The Blue Angels are the US Navy’s flight demonstration team. Aviators in the Blue Angels come from both the Navy and the Marines and fly F/A-18 Hornets.
The crash of a Blue Angel comes on the same day that a US Air Force Thunderbird also crashed after completing a flyover at the US Air Force Academy commencement.
The last of the Marine Corps‘ remaining EA-6B Prowlers have wrapped up their final mission in the Middle East, where they supported troops taking on the Islamic State group. Now, the electronic-warfare aircraft will soon be headed to the boneyard.
More than 250 members of Marine Tactical Electronic Warfare Squadron 2 are returning to North Carolina after spending seven months operating out of Al Udeid Air Base in Qatar. The squadron — the last to fly the service’s decades-old electronic-warfare aircraft — is only about four months away from being deactivated.
But that didn’t slow the Death Jesters downrange, where they were tapped with supporting two campaigns simultaneously: Operation Inherent Resolve in Iraq and Syria, and Operation Freedom’s Sentinel in Afghanistan.
“The mission of the Prowler is and always has been to deny, degrade and disrupt the enemy’s use of the electromagnetic spectrum,” said Capt. Robert Ryland, an electronic-countermeasures officer with VMAQ-2. Being based in Qatar, he added, allowed them to respond to missions for both operations.
Ryland declined to specify how many flight hours the crews flew throughout the deployment, due to operational security concerns. But the operational tempo remained high throughout the deployment, he said.
A U.S. Marine Corps EA-6B Prowler.
(U.S. Air Force photo by Staff Sgt. Michael B. Keller)
“The presence of electronic warfare is extremely important to the supported unit,” he said. “Though this is the final EA-6B deployment, the need for electronic warfare will remain high worldwide in the future.”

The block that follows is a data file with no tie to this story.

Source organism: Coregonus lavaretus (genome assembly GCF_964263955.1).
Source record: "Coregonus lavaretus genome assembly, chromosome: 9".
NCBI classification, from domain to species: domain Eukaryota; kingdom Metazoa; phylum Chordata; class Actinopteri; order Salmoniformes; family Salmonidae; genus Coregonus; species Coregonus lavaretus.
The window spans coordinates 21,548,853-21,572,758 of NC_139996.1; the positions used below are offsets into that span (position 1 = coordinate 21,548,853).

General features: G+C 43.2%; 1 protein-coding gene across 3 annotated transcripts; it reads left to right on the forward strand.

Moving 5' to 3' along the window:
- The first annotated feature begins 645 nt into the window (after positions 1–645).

The Marines were called on to support not only U.S. ground troops, but coalition forces as well. From planning missions to executing them, the squadron worked with troops from several countries.
“There were a lot of people on this deployment who’ve dedicated their entire lives to this aircraft, its community and most importantly, the electronic-warfare mission,” Ryland said.
The end of an era
The Prowler has been a part of the Marine Corps’ aviation arsenal since the Vietnam era. The aircraft has been vital on the battlefield, since, including during the wars in Iraq and Afghanistan and now in the fight against ISIS terrorists.
Seeing the Prowler used all the way up until its sundown says a lot about its capabilities, said 1st Lt. Sam Stephenson, a spokesman for 2nd Marine Aircraft Wing. Despite the aircraft’s age, Ryland said the Marines with VMAQ-2 were able to maintain high readiness throughout this final deployment.
“There’s sometimes a bit of a misconception that old equals having a hard time getting jets airborne, but that’s actually not the case with the Prowler,” he said.
Ryland credits their skilled maintainers, who’ve worked on Prowlers for a long time. Some joined VMAQ-2 when other Prowler squadrons deactivated.
Now as VMAQ-2 prepares to deactivate, too, the Marines with this squadron are on the lookout for new opportunities. Some will transition to other Marine Corps aircraft, join a different branch, or leave the military when their service time is up, Ryland said.
“Everybody has their own personal plan for what they’ll do next,” Ryland said.
Lt. Col. Greg Sand, EA-6B requirements officer with Marine Corps headquarters, told Military.com in 2017 that the Prowler’s sunset wouldn’t force anyone out of the Marine Corps.
Three EA-6B Prowlers.
(U.S. Marine Corps photo by Cpl. N.W. Huertas)